The centriole is a conserved organelle essential for cell organisation, division and motility through its capacity to organise microtubules. A broad range of human diseases, such as microcephaly and cancer, have been associated with defects in centriole formation, making the full characterisation of its assembly process of great interest. Centrioles are miniature cylinders of characteristic symmetry, diameter and length, yet the molecular methods by which these parameters are defined are only partly understood. The objective of this proposal is to study the structure – function relationship of the centriolar proteins SAS-6, Cep135 and CPAP, which together form a protein interaction network that supports centriole elongation and connects the core centriole scaffold with its microtubule-based exterior. This project will be carried out through an integrated, multi-disciplinary approach combining structural biology, biophysics and functional assays in human cell lines. We will investigate the effect of disease-causing mutations in the structure and function of the SAS-6 – Cep135 – CPAP network. This work will boost our understanding of the centriole formation process and how it is perturbed in disease, and be a pioneering example of elucidating the molecular architecture of a cell organelle.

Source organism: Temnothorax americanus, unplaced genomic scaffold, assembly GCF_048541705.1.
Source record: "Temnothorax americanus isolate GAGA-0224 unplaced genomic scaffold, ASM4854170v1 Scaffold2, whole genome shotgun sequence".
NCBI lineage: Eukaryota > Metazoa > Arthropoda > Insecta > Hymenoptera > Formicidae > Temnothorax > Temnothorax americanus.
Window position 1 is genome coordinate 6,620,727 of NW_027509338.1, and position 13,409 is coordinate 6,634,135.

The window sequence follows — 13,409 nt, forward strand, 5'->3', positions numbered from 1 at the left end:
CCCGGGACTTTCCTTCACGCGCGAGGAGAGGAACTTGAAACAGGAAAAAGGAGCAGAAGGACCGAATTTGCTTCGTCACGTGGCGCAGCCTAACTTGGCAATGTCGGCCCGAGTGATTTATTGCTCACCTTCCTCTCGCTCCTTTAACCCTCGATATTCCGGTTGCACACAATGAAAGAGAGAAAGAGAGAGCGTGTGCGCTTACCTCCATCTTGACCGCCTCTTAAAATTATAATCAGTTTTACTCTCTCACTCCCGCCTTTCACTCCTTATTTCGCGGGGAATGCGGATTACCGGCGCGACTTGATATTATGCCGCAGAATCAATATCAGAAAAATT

Fields of science
- natural sciencesearth and related environmental sciencesgeologymineralogycrystallography
- natural sciencesbiological sciencesbiochemistrybiomoleculesproteins
- natural sciencesbiological sciencescell biology
- natural sciencesbiological sciencesgeneticsmutation
- natural sciencesbiological sciencesmolecular biologystructural biology